Dr Joanna Peak


Where did your career start?

After receiving my Biochemistry degree from the University of Cambridge, I moved to The Institute of Cancer Research (ICR) to study for a PhD. My doctoral research carried out at the ICR was funded by Cancer Research UK and was in the field of “translational cancer research”. This is the area of research which aims to translate basic scientific discoveries into new cancer drugs suitable for testing in clinical trials. In 2007 I received my PhD and was keen to pursue a career in science but in a role away from the laboratory bench. I took a job at Cancer Research UK’s (CR-UK) headquarters in their Science Communications team.

What made you change career direction?

During my PhD and at CR-UK, I learnt a great deal about the importance of commercialising scientific discoveries and the significance of the patent system, particularly in the biotechnology sector. The role of a patent attorney particularly appealed to me because it seemed like a career that would allow me to remain close to cutting-edge research whilst making use of my communication skills.

Why Boult Wade Tennant?

I was keen to find a firm with an excellent reputation and one which would provide me with the training needed to pass the professional examinations. Boult Wade Tennant is consistently ranked as a top tier firm and has an excellent track record in terms of trainees’ success in examinations. I was also aware that the Biotechnology and Life Sciences Group is world renowned, with an international client list, so I knew the firm would provide me with many opportunities to gain valuable practical experience.

What professional qualifications did you study for?

A few months after starting at Boult Wade Tennant, I completed the Certificate in Intellectual Property Law postgraduate course at Queen Mary University of London. I was awarded the Bill Caro Prize for best overall results in the Certificate examinations. I also studied for the UK and European Qualifying Examinations and am qualified as a Chartered UK Patent Attorney and European Patent Attorney.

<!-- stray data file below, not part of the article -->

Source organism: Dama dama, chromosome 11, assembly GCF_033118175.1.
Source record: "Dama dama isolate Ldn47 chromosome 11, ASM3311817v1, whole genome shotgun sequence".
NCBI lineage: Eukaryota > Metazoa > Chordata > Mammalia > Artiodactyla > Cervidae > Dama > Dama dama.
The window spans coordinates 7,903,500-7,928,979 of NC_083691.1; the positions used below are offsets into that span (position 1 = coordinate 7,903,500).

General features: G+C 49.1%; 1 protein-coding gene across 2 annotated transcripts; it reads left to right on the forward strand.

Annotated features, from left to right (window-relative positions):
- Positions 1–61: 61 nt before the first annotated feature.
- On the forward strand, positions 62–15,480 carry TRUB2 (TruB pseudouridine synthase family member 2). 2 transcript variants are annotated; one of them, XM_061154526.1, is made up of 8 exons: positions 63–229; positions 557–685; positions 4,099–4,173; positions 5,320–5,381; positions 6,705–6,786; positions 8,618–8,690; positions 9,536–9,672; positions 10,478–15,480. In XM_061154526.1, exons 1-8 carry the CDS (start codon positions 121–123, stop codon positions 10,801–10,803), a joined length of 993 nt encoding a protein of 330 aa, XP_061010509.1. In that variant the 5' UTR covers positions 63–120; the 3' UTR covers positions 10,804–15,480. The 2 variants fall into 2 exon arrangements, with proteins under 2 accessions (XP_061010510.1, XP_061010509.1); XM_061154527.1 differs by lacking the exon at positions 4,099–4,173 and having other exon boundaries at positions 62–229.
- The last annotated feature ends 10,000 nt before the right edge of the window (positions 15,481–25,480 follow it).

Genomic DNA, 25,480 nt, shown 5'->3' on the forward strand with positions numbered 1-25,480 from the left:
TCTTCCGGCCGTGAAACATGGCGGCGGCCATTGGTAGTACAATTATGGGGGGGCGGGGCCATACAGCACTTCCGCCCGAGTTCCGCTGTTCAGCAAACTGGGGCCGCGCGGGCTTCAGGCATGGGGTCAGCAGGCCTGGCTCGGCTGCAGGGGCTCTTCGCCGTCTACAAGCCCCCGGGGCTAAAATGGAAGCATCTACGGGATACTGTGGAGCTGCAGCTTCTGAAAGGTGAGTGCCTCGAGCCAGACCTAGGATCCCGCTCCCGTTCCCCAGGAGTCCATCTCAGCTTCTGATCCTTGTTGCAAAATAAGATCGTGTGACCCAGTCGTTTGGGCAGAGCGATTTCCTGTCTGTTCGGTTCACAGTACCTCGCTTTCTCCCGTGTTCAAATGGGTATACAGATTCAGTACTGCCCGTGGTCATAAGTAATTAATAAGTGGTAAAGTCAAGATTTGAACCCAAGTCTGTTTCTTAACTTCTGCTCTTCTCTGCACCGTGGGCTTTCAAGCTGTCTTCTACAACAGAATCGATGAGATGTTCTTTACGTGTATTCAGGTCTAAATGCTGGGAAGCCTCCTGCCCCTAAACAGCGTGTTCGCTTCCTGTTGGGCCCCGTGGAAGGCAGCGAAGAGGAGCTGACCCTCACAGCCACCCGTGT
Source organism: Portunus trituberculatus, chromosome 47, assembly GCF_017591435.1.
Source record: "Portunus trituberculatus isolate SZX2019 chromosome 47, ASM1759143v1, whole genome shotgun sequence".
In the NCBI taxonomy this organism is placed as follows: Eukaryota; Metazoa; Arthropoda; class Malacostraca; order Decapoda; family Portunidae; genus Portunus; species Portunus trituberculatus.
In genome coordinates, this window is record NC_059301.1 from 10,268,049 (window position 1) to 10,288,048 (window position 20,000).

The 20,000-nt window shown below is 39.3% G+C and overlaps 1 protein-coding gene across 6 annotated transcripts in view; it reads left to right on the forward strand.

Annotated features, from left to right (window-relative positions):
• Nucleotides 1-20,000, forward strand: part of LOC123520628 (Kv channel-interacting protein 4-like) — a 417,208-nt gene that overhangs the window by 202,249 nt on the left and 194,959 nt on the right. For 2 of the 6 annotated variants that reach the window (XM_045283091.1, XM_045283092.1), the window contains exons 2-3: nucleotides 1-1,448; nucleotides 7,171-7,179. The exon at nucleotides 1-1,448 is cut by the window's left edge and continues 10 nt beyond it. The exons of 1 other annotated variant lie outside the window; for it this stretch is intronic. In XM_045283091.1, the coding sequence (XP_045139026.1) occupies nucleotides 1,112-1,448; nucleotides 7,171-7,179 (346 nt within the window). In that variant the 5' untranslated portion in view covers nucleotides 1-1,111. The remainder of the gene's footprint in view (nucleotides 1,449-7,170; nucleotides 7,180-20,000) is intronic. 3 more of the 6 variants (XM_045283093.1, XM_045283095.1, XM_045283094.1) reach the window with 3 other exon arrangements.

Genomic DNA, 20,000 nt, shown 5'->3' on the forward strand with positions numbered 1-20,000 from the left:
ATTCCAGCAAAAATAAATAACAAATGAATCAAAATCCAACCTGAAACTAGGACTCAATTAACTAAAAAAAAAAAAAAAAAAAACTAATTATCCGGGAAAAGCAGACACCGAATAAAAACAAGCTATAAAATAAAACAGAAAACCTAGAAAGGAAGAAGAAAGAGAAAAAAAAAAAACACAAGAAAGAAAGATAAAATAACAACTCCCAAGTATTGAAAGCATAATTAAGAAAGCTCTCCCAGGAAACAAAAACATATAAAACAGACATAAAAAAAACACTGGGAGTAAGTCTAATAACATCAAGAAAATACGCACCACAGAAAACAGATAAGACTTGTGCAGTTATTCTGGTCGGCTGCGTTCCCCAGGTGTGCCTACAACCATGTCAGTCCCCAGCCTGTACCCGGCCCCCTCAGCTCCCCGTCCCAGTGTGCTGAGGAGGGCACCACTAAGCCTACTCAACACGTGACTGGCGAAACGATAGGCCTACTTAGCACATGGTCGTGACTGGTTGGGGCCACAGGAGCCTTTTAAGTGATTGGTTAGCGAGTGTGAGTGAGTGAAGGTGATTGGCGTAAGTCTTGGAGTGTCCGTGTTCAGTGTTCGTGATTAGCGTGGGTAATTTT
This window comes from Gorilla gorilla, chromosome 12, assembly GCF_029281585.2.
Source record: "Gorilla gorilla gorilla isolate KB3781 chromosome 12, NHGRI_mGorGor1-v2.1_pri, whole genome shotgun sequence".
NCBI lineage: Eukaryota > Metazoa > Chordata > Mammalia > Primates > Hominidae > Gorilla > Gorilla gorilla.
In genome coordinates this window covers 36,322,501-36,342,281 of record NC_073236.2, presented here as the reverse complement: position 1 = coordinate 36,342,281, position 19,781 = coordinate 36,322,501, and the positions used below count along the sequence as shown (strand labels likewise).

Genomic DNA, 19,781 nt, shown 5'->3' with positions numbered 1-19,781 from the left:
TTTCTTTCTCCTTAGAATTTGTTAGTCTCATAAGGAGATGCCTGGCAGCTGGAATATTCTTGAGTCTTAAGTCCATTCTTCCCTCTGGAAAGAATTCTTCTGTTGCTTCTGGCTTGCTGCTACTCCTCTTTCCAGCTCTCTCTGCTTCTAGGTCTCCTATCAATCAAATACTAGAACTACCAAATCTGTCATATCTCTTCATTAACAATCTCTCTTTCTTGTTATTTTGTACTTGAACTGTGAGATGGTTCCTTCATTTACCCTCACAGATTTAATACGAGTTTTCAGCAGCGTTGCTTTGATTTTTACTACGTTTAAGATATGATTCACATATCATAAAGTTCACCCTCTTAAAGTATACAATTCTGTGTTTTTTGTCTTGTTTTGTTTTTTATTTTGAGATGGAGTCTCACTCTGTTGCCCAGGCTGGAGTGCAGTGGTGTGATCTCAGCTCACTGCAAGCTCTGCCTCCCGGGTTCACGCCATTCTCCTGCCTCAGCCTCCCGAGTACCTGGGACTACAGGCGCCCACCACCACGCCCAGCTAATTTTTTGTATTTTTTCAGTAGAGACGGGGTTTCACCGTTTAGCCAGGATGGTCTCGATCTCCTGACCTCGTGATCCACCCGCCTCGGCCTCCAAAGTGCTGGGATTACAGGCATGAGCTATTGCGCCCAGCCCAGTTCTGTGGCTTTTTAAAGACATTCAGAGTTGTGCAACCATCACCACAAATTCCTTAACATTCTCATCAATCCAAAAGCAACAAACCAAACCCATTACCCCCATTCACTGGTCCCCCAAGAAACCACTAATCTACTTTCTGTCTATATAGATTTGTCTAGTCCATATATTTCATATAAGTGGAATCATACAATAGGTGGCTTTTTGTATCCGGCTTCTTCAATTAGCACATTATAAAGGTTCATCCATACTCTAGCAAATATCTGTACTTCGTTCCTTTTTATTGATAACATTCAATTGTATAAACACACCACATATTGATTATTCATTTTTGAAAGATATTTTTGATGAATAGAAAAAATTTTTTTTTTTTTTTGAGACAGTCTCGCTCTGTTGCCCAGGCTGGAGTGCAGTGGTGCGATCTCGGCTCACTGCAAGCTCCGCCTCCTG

What was the best bit of training?

The best part of the training can also be regarded as the worst part of the training! This is because patent attorneys primarily train on the job without a separate period of study for examinations. I thoroughly enjoyed being given the opportunity to work on “real cases”. However, the downside was that it was sometimes difficult fitting in additional study.

During training was there much client contact?

Boult Wade Tennant prides itself on building excellent relationships with its clients, and I have been able to learn about the scientific and commercial interests of many of the Biotechnology clients as a result of my involvement in client meetings and off-site visits.

Was the transition between professions difficult?

For me, the transition between my different roles since leaving university has been relatively smooth as my experience both in the laboratory and as a science writer was relevant to my position at Boult Wade Tennant. As a patent attorney, a strong technical background is extremely important when it comes to clearly understanding our clients’ inventions, and good communication skills are required in order to translate this understanding into effective patent protection. So, my past experience has been extremely valuable in helping me progress in my current career.

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